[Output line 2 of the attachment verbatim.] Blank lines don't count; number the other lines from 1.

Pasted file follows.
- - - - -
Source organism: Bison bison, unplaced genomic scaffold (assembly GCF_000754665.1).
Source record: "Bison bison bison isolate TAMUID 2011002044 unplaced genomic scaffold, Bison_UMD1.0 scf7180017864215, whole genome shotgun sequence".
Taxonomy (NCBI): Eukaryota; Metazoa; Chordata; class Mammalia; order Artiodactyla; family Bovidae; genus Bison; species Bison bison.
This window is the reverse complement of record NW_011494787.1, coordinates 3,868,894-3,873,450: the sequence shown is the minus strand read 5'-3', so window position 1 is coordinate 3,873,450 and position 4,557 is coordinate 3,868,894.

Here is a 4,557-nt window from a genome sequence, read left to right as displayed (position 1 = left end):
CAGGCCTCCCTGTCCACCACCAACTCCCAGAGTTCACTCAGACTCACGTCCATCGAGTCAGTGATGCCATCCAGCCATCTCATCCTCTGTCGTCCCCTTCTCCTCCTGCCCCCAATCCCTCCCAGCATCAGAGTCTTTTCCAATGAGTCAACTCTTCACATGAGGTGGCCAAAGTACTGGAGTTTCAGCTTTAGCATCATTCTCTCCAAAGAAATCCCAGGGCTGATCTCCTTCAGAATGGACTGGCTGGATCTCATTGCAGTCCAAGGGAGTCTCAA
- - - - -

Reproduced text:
Source record: "Bison bison bison isolate TAMUID 2011002044 unplaced genomic scaffold, Bison_UMD1.0 scf7180017864215, whole genome shotgun sequence".